By staff writer Nathan DeGraaf
July 25, 2007
Dave: Were you ever in the military?
Nathan: No. They thought I was unstable.
Dave: Lucky bastard.
A few Saturday evenings ago, I was sitting in a bar, arguing over the importance of the designated hitter in Major League Baseball, when I saw an old barfly from way back when, a guy named Manny.
Manny used to come to the bar all the time back when he worked for a collections agency that had since gone out of business. He would buy all his “boys” (as he called his employees) a drink if they were having a good week. If they weren’t having a good week, he would watch them drink and try to motivate them—and since all his employees were men, he motivated them by embarrassing the holy hell out of them.
I kinda missed him.
Manny didn’t see where I was in the crowded bar, but he overheard my incessant ramblings about baseball (“Dammit, if the pitcher is in the game he should have to hit”) and said, “Shut up, Nate. No one cares.”
“Anyone who serves his country is worthy of respect and gratitude.”
I turned around, peered to my left, and sure as death and taxes, there was old Manny.
Manny was sitting at the bar next to his son, and I went over to talk to both of them. I had never met his son before.
Manny’s son had just turned 21 a week ago, and he was having one last drink with Pops. You see, the following Monday, Manny was to report to Ft. Benning, Georgia. He had joined the Army.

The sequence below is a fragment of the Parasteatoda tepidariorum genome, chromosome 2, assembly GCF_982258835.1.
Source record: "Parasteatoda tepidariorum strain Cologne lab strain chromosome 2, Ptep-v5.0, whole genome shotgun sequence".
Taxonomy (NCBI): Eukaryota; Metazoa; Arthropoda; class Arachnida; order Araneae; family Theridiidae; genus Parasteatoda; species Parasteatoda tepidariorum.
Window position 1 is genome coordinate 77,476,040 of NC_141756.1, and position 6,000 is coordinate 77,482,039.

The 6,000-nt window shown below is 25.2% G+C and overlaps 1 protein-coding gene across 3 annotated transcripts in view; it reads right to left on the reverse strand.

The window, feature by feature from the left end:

I thanked him for that, because that’s how I was raised.
It’s no secret that I’m against the war in Iraq, and that I feel that most wars suck sphincter, but my father and brother both served during war time, and many other of my relatives did as well. And I feel that any one who serves his country, for whatever reason, is worthy of respect and gratitude, because among many other reasons, they are fighting for my right to write about whatever I want, which is very important to me.
I wished Manny the best of luck, thanked him a few more times, forgot to buy him a drink (I’m an asshole for that and I’m sure my dad’s disappointed in me) and then headed off to buy a six-pack and pass out in front of the TV (I am as American as it gets).
When I woke up the next morning, I decided to go grocery shopping (I live an exciting life) and there I saw an old woman in a shirt that featured the words, “Support our troops. Send them home now.” And I thought about Manny’s son and the fact that he had deliberately joined the Army at a time of war, and I thought about all the other soldiers I knew, and I thought about all the soldiers who died, and then I thought about the fact that the most I had ever done for my country was thank veterans and servicemen for serving. And then I realized that I had never used my little corner of cyberspace, my little chunk of free speech, to thank all the men and women of the Armed Forces.
I’m a selfish sumbitch sometimes.
And so, to all you men and women in the armed forces, I offer the following:
Thanks for serving.
And if I ever meet you, remind me to buy you a drink.